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ALJ didn't inform vocational expert on the totality of claimant's limitations

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The 7th Circuit Court of Appeals reversed a District Court’s upholding of the Social Security Administration’s denial of a woman’s application for benefits because the Administrative Law Judge erred by not including her moderate limitation on concentration, persistence, and pace in the hypothetical he posed to a vocational expert.

Louquetta O’Connor-Spinner applied for Supplemental Security Income and Disability Insurance Benefits in 2004. She suffers from depression, degenerative disc disease, bilateral carpal tunnel syndrome, sleep apnea, restrictive lung disease, and obesity. She claimed her impairments prevented her from working her past jobs as a deli clerk, nurse’s aide, shoe gluer, and fast-food worker, and that she couldn’t perform other jobs in the national economy.

She was examined by two psychologists. The SSA denied her claim, and ALJ found her not to be disabled. During her hearing, the ALJ asked William Cody, a vocational expert, whether a hypothetical worker with certain limitations could perform O’Connor-Spinner’s past jobs or other work in the national economy. None of the hypothetical situations posed by the ALJ included a limitation on concentration, persistence, and pace, which one of the psychologists noted O’Connor-Spinner had and it was caused by her depression. Cody found she couldn’t perform her past work but could find a job doing something else, such as a sedentary cashier. The District Court upheld the decision and later denied O’Connor-Spinner’s motion to alter or amend the judgment.

In Louquetta O’Connor-Spinner v. Michael Astrue, Commissioner of Social Security, No. 09-4083, the 7th Circuit concluded that the ALJ’s hypothetical did not supply Cody with adequate information to determine whether O’Connor-Spinner could perform jobs in the national economy. The judges noted their previous cases have generally required the ALJ to orient the vocational expert to the totality of a claimant’s limitations, and must consider deficiencies of concentration, persistence, and pace, wrote Judge Kenneth Ripple. The judges haven’t insisted that this specific terminology be used in the hypothetical in all cases, such as when a VE is familiar with a claimant’s limitations by reviewing medical records or hearing testimony directly on those limitations.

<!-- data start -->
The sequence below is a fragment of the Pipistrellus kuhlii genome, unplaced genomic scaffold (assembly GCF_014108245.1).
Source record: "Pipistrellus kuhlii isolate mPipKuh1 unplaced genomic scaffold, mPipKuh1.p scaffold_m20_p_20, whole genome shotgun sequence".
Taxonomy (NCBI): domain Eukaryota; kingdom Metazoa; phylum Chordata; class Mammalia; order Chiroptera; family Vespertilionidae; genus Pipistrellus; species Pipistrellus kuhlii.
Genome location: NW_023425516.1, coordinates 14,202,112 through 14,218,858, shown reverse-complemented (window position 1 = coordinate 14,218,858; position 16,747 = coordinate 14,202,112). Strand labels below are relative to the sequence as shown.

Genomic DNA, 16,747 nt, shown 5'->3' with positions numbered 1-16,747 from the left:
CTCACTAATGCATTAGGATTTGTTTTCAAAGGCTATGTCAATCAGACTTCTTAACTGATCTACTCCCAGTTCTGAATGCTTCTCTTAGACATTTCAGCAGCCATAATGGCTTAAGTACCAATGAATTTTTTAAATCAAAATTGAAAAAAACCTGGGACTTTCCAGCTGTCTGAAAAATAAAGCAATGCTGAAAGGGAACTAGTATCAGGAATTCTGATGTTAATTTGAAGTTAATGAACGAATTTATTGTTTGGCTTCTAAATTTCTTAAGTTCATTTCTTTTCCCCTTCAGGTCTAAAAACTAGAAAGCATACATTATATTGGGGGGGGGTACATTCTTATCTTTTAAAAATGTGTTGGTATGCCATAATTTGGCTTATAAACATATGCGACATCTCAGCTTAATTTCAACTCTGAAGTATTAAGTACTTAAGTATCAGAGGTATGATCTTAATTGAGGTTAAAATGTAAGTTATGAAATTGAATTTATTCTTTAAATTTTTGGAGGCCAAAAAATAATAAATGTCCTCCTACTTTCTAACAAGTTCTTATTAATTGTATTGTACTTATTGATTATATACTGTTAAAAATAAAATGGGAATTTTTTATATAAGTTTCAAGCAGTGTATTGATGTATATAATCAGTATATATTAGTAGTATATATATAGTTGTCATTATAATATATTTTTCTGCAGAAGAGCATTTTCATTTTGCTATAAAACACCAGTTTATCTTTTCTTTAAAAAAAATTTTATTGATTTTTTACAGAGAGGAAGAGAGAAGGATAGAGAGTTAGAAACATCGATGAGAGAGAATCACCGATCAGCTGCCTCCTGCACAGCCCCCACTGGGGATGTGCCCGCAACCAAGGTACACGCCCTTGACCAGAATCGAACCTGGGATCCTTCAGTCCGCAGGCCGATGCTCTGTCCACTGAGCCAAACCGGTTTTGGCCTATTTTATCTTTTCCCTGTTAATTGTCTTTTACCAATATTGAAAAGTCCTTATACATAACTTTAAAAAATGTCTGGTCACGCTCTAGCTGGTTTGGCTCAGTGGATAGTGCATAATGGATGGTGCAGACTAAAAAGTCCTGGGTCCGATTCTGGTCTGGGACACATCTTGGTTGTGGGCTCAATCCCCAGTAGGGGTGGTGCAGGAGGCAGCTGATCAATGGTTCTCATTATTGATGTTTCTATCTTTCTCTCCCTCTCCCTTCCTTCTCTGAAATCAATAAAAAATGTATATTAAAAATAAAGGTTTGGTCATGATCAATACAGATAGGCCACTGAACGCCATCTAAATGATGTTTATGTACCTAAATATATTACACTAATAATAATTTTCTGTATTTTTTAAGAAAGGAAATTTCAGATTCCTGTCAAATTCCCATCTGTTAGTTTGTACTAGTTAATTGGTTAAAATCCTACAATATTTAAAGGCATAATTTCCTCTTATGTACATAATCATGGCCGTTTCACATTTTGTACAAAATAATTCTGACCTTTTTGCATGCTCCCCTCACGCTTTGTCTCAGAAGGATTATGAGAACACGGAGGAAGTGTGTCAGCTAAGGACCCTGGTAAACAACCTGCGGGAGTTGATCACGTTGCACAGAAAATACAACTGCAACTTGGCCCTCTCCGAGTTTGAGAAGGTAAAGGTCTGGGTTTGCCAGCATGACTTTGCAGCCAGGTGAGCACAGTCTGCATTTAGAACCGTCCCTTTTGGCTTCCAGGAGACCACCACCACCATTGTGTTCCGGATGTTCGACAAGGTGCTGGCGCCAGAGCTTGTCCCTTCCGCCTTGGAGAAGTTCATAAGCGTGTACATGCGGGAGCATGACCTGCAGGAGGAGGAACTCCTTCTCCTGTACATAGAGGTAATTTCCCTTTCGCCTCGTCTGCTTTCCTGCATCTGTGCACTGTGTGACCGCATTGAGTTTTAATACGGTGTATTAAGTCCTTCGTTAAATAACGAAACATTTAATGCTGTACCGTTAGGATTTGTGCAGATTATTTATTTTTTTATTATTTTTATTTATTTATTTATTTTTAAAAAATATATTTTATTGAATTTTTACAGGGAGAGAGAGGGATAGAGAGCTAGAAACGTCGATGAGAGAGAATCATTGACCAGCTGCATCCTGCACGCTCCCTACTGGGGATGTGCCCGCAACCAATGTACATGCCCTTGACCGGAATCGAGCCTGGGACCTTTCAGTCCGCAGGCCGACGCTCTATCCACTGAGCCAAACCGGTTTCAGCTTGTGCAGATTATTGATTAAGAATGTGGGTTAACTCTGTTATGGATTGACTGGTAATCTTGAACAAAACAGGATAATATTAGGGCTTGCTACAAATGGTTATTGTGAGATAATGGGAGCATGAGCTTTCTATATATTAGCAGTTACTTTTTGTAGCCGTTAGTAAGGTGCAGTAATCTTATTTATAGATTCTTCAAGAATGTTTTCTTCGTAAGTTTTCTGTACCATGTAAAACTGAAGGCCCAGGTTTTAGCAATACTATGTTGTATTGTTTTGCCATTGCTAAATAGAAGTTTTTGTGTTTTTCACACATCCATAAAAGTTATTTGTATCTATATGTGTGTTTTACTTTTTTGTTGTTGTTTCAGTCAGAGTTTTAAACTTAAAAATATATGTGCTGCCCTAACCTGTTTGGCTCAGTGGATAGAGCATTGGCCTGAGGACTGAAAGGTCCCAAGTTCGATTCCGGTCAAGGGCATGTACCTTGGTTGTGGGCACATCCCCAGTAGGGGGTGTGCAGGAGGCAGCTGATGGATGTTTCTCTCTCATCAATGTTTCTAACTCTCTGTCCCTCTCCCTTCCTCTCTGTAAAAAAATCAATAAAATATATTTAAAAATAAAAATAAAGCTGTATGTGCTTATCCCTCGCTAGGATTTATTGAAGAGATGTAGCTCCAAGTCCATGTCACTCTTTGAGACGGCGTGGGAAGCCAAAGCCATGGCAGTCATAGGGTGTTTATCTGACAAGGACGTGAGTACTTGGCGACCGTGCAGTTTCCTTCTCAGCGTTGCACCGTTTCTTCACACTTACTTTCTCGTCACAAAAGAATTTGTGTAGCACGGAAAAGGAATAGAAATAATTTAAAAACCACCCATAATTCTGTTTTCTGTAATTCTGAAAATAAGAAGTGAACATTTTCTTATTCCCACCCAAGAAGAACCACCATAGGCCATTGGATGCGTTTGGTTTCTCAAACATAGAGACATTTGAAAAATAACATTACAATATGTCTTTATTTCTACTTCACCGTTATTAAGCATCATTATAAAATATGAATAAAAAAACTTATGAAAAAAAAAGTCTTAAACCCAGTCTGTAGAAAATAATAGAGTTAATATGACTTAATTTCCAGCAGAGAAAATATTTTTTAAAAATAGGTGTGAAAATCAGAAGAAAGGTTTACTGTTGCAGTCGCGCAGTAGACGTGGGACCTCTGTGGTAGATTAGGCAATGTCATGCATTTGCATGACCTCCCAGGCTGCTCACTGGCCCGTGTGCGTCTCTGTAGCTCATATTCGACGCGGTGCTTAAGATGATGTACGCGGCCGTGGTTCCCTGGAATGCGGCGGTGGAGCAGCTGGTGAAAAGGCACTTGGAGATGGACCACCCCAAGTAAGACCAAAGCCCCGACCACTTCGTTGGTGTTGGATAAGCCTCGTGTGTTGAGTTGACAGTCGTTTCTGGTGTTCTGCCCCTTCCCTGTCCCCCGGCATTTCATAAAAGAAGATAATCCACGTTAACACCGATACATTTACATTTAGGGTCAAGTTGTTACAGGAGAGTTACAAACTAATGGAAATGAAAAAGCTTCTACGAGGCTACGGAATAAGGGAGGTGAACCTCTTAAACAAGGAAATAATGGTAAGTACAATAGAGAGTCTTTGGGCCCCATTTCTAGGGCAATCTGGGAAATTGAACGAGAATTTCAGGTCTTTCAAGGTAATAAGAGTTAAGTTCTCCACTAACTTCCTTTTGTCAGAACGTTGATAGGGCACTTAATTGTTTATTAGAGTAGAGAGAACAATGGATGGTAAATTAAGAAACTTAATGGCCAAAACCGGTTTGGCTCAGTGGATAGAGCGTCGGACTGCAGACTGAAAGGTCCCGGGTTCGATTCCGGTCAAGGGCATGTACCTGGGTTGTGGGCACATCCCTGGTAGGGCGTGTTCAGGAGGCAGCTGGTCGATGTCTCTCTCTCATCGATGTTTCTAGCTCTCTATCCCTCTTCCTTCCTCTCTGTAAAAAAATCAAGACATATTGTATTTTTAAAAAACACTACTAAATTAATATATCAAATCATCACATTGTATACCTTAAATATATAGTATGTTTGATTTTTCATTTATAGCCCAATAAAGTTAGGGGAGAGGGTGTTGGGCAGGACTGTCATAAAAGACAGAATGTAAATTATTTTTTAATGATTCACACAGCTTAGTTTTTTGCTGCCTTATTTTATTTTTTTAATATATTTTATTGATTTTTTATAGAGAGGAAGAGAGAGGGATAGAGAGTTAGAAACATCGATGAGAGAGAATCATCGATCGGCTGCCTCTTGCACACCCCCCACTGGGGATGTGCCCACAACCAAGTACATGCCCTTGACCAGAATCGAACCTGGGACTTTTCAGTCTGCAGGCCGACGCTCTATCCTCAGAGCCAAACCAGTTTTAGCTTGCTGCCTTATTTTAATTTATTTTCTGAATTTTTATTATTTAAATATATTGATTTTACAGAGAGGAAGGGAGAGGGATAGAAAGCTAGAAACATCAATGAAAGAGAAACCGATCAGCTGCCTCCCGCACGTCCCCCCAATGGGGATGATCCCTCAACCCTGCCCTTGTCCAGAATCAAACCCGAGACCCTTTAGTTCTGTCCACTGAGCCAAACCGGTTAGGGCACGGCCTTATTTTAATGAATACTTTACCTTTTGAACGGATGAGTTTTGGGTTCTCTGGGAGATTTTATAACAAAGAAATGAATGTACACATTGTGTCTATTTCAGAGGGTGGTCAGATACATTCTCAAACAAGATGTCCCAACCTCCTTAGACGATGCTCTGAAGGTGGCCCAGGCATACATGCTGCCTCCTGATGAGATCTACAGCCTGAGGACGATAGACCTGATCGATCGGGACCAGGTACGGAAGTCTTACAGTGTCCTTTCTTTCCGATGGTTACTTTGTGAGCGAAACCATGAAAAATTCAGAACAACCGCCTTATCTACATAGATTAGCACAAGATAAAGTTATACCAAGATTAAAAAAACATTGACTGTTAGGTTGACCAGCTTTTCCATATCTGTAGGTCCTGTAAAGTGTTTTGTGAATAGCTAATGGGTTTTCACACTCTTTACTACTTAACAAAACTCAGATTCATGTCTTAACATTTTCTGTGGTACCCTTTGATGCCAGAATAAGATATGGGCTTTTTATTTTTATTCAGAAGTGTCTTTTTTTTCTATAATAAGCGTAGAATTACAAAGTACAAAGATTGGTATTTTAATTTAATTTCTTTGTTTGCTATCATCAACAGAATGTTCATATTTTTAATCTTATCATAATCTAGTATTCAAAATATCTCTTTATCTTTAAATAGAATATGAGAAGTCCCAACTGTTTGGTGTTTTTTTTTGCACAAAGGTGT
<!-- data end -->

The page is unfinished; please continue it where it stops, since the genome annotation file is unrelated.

There’s no evidence in the instant case that Cody reviewed O’Connor-Spinner’s medical history or heard testimony about the limitation. The judges also found it’s not clear whether the hypothetical, which included a restriction to repetitive tasks with simple instructions, would have caused Cody to eliminate positions that would pose significant barriers to someone with depression-related problems in concentration, persistence, and pace.

“…limiting a hypothetical to simple, repetitive work does not necessarily address deficiencies of concentration, persistence and pace,” wrote Judge Ripple. “We acknowledge that there may be instances where a lapse on the part of the ALJ in framing the hypothetical will not result in a remand. Yet, for most cases, the ALJ should refer expressly to limitations on concentration, persistence and pace in the hypothetical in order to focus the VE’s attention on these limitations and assure reviewing courts that the VE’s testimony constitutes substantial evidence of the jobs a claimant can do. In this case, a remand is required.”

The 7th Circuit also ordered the ALJ to clarify his position on whether and to what extent he considered O’Connor-Spinner’s difficulty in taking instructions and responding appropriately to supervisors.
 

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  2. Seventh Circuit Court Judge Diane Wood has stated in “The Rule of Law in Times of Stress” (2003), “that neither laws nor the procedures used to create or implement them should be secret; and . . . the laws must not be arbitrary.” According to the American Bar Association, Wood’s quote drives home this point: The rule of law also requires that people can expect predictable results from the legal system; this is what Judge Wood implies when she says that “the laws must not be arbitrary.” Predictable results mean that people who act in the same way can expect the law to treat them in the same way. If similar actions do not produce similar legal outcomes, people cannot use the law to guide their actions, and a “rule of law” does not exist.

  3. Linda, I sure hope you are not seeking a law license, for such eighteenth century sentiments could result in your denial in some jurisdictions minting attorneys for our tolerant and inclusive profession.

  4. Mazel Tov to the newlyweds. And to those bakers, photographers, printers, clerks, judges and others who will lose careers and social standing for not saluting the New World (Dis)Order, we can all direct our Two Minutes of Hate as Big Brother asks of us. Progress! Onward!

  5. My daughter was taken from my home at the end of June/2014. I said I would sign the safety plan but my husband would not. My husband said he would leave the house so my daughter could stay with me but the case worker said no her mind is made up she is taking my daughter. My daughter went to a friends and then the friend filed a restraining order which she was told by dcs if she did not then they would take my daughter away from her. The restraining order was not in effect until we were to go to court. Eventually it was dropped but for 2 months DCS refused to allow me to have any contact and was using the restraining order as the reason but it was not in effect. This was Dcs violating my rights. Please help me I don't have the money for an attorney. Can anyone take this case Pro Bono?

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